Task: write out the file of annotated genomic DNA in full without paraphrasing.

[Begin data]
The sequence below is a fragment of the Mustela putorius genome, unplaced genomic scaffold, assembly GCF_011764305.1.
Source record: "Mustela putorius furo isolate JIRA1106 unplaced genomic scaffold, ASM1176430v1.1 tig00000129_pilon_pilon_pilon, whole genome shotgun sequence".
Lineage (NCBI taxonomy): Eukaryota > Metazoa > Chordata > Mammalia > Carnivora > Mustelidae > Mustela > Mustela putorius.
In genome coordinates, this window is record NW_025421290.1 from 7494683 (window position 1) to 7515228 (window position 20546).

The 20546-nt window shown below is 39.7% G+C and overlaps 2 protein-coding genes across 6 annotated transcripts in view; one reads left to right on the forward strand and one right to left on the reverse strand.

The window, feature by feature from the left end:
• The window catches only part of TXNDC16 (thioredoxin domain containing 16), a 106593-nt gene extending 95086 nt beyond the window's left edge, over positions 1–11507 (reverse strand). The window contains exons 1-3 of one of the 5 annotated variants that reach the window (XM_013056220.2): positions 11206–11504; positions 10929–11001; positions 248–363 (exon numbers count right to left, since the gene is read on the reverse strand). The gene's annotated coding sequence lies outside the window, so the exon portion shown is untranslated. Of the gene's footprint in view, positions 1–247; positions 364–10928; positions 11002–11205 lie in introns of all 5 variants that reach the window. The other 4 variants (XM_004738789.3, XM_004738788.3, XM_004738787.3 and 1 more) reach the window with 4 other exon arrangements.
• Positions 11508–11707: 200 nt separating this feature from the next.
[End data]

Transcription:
The sequence below is a fragment of the Mustela putorius genome, unplaced genomic scaffold, assembly GCF_011764305.1.
Source record: "Mustela putorius furo isolate JIRA1106 unplaced genomic scaffold, ASM1176430v1.1 tig00000129_pilon_pilon_pilon, whole genome shotgun sequence".
Lineage (NCBI taxonomy): Eukaryota > Metazoa > Chordata > Mammalia > Carnivora > Mustelidae > Mustela > Mustela putorius.
In genome coordinates, this window is record NW_025421290.1 from 7494683 (window position 1) to 7515228 (window position 20546).

The 20546-nt window shown below is 39.7% G+C and overlaps 2 protein-coding genes across 6 annotated transcripts in view; one reads left to right on the forward strand and one right to left on the reverse strand.

The window, feature by feature from the left end:
• The window catches only part of TXNDC16 (thioredoxin domain containing 16), a 106593-nt gene extending 95086 nt beyond the window's left edge, over positions 1–11507 (reverse strand). The window contains exons 1-3 of one of the 5 annotated variants that reach the window (XM_013056220.2): positions 11206–11504; positions 10929–11001; positions 248–363 (exon numbers count right to left, since the gene is read on the reverse strand). The gene's annotated coding sequence lies outside the window, so the exon portion shown is untranslated. Of the gene's footprint in view, positions 1–247; positions 364–10928; positions 11002–11205 lie in introns of all 5 variants that reach the window. The other 4 variants (XM_004738789.3, XM_004738788.3, XM_004738787.3 and 1 more) reach the window with 4 other exon arrangements.
• Positions 11508–11707: 200 nt separating this feature from the next.